Fred. Very fine, indeed ! and is all this intended for the beautiful Constantia ?
Mother. Oh, fie upon her, sir, an odious creature, as I'm a christian, no beauty at all.
Fred. Why, does not your ladyship think her handsome?
Mother. Seriously, sir, I don't think she's ugly; but, as I am a christian, my position is, that no true beauty can be lodged in that creature, who is not, in some measure, buoyed up with a just sense of what is incumbent to the devoir of a person of quality.
Fred. That position, madam, is a little severe; but
however she has been incumbent formerly, as your ladyship is pleased to say, now that she's married, and her husband owns the child, she is sufficiently jusiified for what she has done,
Mother. Sir, I must, blushingly, beg leave to say, you are in an error. I know there has been the passion of love between them, but with a temperament so innocent and so refined, as it did impose negative upon the very possibility of her being with child. No, şir, I assure you, my daughter Constantia has never bad a child: A child ! ha! ha! ha! Oh, goodness save us, a child !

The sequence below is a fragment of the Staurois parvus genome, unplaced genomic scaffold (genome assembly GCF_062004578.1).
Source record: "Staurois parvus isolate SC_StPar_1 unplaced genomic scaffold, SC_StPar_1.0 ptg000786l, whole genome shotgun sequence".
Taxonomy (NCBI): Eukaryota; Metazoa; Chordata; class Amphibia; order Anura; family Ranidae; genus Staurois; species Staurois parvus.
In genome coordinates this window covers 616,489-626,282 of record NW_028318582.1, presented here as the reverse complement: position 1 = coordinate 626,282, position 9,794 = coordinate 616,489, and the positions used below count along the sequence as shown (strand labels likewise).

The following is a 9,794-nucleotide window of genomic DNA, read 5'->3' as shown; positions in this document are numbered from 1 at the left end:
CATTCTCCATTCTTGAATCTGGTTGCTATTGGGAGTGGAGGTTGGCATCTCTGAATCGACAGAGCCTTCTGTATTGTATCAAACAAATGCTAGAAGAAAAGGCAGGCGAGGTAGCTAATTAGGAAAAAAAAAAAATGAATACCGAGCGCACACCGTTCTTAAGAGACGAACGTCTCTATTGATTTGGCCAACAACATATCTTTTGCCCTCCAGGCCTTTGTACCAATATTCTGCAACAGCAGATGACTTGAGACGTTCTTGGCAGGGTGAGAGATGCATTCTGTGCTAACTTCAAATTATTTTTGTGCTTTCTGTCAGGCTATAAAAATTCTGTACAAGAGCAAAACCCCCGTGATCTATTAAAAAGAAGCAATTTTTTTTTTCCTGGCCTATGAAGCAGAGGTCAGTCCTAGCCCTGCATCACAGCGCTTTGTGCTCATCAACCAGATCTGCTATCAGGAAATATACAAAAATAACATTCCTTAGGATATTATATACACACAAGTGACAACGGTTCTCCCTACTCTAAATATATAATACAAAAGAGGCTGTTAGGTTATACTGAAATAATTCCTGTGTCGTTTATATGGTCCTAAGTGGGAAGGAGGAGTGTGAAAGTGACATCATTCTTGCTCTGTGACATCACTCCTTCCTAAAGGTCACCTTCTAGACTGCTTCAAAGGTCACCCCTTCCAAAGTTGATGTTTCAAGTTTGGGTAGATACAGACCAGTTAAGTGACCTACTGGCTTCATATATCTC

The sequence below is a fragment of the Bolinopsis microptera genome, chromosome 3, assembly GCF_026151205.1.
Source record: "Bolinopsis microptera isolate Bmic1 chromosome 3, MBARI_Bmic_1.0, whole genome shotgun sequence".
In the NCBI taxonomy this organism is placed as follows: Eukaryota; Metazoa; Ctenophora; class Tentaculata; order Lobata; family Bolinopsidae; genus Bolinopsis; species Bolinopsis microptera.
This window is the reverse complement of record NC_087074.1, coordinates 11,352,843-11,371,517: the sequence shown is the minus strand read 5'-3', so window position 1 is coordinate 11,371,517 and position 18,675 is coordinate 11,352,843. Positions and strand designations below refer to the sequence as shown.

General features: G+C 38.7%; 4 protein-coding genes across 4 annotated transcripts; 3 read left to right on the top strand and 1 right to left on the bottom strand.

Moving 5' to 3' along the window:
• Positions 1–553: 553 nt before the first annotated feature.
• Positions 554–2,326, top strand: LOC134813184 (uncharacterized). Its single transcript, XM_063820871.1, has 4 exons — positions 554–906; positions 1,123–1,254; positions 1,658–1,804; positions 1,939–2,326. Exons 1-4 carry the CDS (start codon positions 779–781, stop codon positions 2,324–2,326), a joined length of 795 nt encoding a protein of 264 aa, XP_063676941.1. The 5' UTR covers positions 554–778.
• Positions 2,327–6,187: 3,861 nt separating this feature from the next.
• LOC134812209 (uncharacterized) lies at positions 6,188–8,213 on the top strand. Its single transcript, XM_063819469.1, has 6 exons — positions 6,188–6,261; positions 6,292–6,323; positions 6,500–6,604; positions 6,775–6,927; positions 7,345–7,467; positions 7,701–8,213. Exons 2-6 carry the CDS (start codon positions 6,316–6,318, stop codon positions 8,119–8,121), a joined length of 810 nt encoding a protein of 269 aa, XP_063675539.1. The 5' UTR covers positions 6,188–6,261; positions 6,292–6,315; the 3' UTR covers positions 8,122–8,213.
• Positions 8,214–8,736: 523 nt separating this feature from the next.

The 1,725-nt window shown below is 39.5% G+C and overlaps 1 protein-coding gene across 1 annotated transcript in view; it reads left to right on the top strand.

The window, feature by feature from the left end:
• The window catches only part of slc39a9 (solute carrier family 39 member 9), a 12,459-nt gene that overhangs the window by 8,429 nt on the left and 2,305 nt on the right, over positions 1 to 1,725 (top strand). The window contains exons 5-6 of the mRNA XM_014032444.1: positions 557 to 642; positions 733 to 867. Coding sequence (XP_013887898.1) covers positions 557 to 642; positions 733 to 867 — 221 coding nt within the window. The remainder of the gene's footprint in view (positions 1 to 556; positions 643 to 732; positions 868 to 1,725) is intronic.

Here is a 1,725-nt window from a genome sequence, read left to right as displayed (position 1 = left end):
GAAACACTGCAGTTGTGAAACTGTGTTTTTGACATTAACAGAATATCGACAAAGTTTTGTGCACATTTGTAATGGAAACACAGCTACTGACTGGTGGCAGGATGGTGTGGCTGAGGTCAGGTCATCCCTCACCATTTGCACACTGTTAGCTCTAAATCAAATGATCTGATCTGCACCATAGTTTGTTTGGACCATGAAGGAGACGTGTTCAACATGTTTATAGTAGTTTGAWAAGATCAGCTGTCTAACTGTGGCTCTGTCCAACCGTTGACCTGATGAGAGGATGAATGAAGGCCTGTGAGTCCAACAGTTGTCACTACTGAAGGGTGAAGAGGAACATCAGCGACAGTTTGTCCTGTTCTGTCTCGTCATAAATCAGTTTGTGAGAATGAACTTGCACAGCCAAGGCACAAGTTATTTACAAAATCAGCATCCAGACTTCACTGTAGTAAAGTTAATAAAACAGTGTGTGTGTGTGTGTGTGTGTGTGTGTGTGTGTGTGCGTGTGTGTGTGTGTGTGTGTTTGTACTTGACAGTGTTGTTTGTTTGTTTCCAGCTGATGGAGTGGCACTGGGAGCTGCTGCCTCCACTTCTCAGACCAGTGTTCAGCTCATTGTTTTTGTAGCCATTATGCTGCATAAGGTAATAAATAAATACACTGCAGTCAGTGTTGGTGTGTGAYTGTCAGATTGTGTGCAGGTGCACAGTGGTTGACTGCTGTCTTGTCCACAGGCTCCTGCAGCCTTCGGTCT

Fred. Well, madam, I shall not dispute this with you any further; but give me leave to wait upon your daughter; for her friend, I assure you, is in great impatience to see her.
Mother. Friend, sir! I know none she has. I'm sure she loaths the very sight of him.
Fred. Of whom? Mother. Why, of Antonio, sir; he that you were pleased to say —--ha! ha! ha!
Fred. I tell you I do not know Antonio, nor never named him to you. I told you, that the Duke has owned Constantia for his wife, and that her brother and be are friends, and are now both in search after her.
Mother. Then, as I'm a christian, I suspect we have both been'equally involved in the misfortune of a
Sir, I am in the dernier confusion to avow, that, though my daughter, Constantia, has been liable to several addresses, yet she never had the honour to be produced to his grace.
Fred. So, now the thing is out, and I'm a damned rogue for what I did to Don John; for, o' science, this is that Constantia the fellow told me of! I'll make him amends, whate'er it cost me. Lady, you must give me leave not to part with you, till you meet with your daughter, for some reasons I shall tell you